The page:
To investigate the various approaches, the authors rely on empirical data for the effective federal funds rate (EFFR), which is also an O/N rate like the identified RFRs. While EFFR is not the chosen RFR in the US, the authors use it in their examples due to the longer history than the secured overnight funding rate (SOFR). This is especially important for comparing backward-looking RFR term rates to forward-looking term rates based on derivatives (there is only a short history of OIS linked to SOFR, but there is a long history and deep OIS market linked to EFFR).

These key findings have several key practical implications. The approaches analyzed here could help foster the usage of a compounded RFR ‘in advance’ in case a pre-determined rate is needed. Hence, they may be especially relevant for smaller market participants in cash markets, that otherwise could occur high switching costs in their back-office operations towards an ‘in arrears’ reference rate. As the ‘in advance’ term rate already exists and is underpinned by the robust RFRs, usage of the rate in cash contracts may help to accelerate the transition away from IBOR-style benchmarks.

The approach in this note ensures a robust anchor for term rates, as the construction is solely based on the RFRs themselves that are underpinned by strong market activity and trading volume. Determining the ideal methodology for pre-determined interest payments, will play an important role in a post-LIBOR world. Experience with the current reform and similar past episodes suggests that once a tipping point has been reached (McCauley, 2001) and a benchmark is widely used, it is challenging to transition away from it. It is therefore important to identify the ideal methodology for benchmark rate construction from the start, i.e. before it is actually used.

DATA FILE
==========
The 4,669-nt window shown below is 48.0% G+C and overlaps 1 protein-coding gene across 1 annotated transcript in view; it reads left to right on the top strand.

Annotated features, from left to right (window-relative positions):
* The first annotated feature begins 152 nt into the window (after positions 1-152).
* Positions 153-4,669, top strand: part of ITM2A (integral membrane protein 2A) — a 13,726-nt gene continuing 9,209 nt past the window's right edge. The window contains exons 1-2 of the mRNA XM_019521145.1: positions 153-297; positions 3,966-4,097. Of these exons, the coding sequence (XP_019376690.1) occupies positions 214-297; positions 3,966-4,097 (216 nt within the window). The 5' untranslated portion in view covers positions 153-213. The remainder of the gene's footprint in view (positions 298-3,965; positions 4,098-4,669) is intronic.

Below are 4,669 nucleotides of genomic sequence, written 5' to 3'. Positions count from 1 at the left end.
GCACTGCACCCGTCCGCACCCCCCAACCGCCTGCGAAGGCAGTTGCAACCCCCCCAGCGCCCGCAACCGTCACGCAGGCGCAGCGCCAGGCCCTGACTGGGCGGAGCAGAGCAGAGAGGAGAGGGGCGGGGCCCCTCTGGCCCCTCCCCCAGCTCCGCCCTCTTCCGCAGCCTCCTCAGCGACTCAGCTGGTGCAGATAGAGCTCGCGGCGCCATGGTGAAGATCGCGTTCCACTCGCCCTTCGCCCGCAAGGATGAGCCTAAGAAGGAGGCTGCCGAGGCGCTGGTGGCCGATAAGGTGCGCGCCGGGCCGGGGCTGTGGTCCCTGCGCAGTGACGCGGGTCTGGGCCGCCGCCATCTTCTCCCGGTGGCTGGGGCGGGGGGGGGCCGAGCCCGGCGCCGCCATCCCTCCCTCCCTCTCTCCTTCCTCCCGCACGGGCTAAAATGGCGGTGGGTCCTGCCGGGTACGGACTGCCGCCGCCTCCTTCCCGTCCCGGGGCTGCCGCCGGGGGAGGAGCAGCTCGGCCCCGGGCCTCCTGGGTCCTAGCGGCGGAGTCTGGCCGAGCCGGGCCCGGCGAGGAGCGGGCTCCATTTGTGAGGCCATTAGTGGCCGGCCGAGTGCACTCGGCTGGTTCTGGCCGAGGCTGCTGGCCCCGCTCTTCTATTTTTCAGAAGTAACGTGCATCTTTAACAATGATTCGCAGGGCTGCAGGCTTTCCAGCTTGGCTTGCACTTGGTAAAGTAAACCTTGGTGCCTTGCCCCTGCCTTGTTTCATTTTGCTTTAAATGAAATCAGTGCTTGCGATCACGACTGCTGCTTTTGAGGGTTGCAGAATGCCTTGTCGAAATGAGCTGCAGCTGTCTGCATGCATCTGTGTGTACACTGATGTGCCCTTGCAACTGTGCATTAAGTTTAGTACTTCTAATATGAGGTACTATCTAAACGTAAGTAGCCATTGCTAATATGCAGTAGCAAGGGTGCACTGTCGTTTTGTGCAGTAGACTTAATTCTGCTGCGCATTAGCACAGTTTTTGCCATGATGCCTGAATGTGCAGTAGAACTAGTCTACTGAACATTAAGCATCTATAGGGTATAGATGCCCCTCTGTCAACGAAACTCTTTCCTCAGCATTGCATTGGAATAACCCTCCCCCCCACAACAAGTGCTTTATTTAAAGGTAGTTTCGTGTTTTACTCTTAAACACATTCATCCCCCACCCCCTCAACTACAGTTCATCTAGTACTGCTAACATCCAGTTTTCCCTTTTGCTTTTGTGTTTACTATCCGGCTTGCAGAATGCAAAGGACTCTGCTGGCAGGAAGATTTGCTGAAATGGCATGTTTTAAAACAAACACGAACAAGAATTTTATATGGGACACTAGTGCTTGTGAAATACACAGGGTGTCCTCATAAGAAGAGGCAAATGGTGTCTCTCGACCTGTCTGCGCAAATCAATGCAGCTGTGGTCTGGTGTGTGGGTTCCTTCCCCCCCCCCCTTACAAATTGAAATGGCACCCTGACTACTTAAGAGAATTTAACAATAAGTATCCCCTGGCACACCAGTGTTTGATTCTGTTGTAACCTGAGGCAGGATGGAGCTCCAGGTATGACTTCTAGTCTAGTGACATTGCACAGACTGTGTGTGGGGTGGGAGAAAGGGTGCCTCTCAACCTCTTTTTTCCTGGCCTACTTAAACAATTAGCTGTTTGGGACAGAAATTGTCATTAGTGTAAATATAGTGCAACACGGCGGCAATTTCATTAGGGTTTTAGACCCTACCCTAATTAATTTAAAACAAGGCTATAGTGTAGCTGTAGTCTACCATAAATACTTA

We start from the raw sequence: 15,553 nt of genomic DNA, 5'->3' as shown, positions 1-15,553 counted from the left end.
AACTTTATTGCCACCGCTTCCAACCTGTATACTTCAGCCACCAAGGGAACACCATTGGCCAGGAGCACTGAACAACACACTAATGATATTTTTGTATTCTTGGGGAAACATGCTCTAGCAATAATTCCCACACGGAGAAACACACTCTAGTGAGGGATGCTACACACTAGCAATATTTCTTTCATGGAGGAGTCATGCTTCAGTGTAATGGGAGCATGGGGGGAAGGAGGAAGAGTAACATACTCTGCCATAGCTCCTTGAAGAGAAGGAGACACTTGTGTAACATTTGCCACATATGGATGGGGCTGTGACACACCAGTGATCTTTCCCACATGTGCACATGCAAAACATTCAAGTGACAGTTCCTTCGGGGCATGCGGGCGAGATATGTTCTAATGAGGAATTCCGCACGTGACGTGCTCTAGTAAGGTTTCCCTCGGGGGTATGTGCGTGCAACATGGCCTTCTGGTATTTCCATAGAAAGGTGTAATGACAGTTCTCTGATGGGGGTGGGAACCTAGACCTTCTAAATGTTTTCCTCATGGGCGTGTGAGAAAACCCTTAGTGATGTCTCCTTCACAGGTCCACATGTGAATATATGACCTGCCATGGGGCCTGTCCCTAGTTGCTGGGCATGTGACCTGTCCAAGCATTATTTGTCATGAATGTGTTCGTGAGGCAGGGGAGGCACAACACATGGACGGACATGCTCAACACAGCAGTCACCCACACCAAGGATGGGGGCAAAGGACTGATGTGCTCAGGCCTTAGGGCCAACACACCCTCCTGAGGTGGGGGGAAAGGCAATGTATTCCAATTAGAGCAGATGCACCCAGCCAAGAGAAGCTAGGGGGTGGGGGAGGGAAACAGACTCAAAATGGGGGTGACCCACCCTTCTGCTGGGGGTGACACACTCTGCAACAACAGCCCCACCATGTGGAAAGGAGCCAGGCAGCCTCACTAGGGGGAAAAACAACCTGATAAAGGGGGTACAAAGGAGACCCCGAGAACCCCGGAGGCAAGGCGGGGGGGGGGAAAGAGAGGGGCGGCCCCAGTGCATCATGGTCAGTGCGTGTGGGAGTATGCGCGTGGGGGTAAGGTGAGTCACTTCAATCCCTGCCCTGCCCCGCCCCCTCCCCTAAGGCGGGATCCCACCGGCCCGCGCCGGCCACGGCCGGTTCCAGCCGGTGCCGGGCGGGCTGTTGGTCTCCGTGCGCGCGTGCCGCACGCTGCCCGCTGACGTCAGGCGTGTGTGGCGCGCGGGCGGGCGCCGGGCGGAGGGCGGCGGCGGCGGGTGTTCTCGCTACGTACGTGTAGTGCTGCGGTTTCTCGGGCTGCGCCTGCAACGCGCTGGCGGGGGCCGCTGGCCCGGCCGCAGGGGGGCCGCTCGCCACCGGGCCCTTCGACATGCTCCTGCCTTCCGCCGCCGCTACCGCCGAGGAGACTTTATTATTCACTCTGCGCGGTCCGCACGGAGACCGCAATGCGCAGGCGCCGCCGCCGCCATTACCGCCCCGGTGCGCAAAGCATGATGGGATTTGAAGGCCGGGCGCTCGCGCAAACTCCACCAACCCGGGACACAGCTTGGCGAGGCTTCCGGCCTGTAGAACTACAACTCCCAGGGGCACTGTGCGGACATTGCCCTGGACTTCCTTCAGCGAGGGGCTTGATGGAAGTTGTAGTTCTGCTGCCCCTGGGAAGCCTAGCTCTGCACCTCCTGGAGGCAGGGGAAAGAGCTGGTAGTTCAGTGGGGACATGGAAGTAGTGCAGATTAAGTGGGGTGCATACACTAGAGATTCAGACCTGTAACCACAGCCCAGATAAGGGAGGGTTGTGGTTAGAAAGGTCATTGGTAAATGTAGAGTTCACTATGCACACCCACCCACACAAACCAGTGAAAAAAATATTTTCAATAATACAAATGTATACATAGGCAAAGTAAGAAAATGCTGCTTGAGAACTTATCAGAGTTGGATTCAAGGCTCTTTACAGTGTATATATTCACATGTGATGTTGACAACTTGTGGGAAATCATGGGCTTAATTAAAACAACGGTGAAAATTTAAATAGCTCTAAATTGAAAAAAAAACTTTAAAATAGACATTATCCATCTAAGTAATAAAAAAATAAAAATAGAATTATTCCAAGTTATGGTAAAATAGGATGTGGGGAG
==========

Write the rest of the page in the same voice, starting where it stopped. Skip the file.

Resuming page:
Basil Guggenheim is a senior economist at the Swiss National Bank. Andreas Schrimpf is Head of Financial Markets in the Monetary and Economic Department of the Bank for International Settlements. A link to the BIS working paper can be found here. The views expressed in this paper are those of the authors and do not necessarily represent those of the SNB or BIS.